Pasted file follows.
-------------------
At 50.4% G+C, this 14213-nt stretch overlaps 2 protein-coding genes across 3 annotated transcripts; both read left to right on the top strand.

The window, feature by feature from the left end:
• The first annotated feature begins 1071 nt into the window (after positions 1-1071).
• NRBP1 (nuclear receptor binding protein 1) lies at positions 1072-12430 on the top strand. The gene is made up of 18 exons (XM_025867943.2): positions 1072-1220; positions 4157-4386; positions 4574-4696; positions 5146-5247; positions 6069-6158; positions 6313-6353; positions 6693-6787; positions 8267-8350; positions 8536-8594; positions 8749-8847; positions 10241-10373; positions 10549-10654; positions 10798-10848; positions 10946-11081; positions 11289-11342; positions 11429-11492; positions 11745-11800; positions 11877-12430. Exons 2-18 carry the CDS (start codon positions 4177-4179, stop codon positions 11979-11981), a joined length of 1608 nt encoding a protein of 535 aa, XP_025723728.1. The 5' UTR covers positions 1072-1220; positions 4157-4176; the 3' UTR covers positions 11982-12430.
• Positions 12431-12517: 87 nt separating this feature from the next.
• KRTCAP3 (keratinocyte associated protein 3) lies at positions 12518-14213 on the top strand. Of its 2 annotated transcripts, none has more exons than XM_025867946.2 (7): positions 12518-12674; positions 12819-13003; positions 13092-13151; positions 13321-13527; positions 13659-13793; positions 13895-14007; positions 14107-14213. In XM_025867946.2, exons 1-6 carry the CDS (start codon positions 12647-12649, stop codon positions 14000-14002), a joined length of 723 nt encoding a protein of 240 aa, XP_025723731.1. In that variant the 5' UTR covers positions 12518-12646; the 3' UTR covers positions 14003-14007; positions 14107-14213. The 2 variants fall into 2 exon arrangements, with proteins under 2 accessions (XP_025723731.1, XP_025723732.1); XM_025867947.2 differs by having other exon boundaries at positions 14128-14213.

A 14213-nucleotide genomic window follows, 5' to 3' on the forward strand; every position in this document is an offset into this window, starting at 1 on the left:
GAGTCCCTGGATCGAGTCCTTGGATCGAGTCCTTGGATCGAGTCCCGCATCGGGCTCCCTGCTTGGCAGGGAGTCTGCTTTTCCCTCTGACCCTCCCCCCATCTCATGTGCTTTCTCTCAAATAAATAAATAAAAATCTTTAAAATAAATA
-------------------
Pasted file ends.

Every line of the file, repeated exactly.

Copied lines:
At 50.4% G+C, this 14213-nt stretch overlaps 2 protein-coding genes across 3 annotated transcripts; both read left to right on the top strand.

The window, feature by feature from the left end:
• The first annotated feature begins 1071 nt into the window (after positions 1-1071).
• NRBP1 (nuclear receptor binding protein 1) lies at positions 1072-12430 on the top strand. The gene is made up of 18 exons (XM_025867943.2): positions 1072-1220; positions 4157-4386; positions 4574-4696; positions 5146-5247; positions 6069-6158; positions 6313-6353; positions 6693-6787; positions 8267-8350; positions 8536-8594; positions 8749-8847; positions 10241-10373; positions 10549-10654; positions 10798-10848; positions 10946-11081; positions 11289-11342; positions 11429-11492; positions 11745-11800; positions 11877-12430. Exons 2-18 carry the CDS (start codon positions 4177-4179, stop codon positions 11979-11981), a joined length of 1608 nt encoding a protein of 535 aa, XP_025723728.1. The 5' UTR covers positions 1072-1220; positions 4157-4176; the 3' UTR covers positions 11982-12430.
• Positions 12431-12517: 87 nt separating this feature from the next.
• KRTCAP3 (keratinocyte associated protein 3) lies at positions 12518-14213 on the top strand. Of its 2 annotated transcripts, none has more exons than XM_025867946.2 (7): positions 12518-12674; positions 12819-13003; positions 13092-13151; positions 13321-13527; positions 13659-13793; positions 13895-14007; positions 14107-14213. In XM_025867946.2, exons 1-6 carry the CDS (start codon positions 12647-12649, stop codon positions 14000-14002), a joined length of 723 nt encoding a protein of 240 aa, XP_025723731.1. In that variant the 5' UTR covers positions 12518-12646; the 3' UTR covers positions 14003-14007; positions 14107-14213. The 2 variants fall into 2 exon arrangements, with proteins under 2 accessions (XP_025723731.1, XP_025723732.1); XM_025867947.2 differs by having other exon boundaries at positions 14128-14213.

A 14213-nucleotide genomic window follows, 5' to 3' on the forward strand; every position in this document is an offset into this window, starting at 1 on the left:
GAGTCCCTGGATCGAGTCCTTGGATCGAGTCCTTGGATCGAGTCCCGCATCGGGCTCCCTGCTTGGCAGGGAGTCTGCTTTTCCCTCTGACCCTCCCCCCATCTCATGTGCTTTCTCTCAAATAAATAAATAAAAATCTTTAAAATAAATA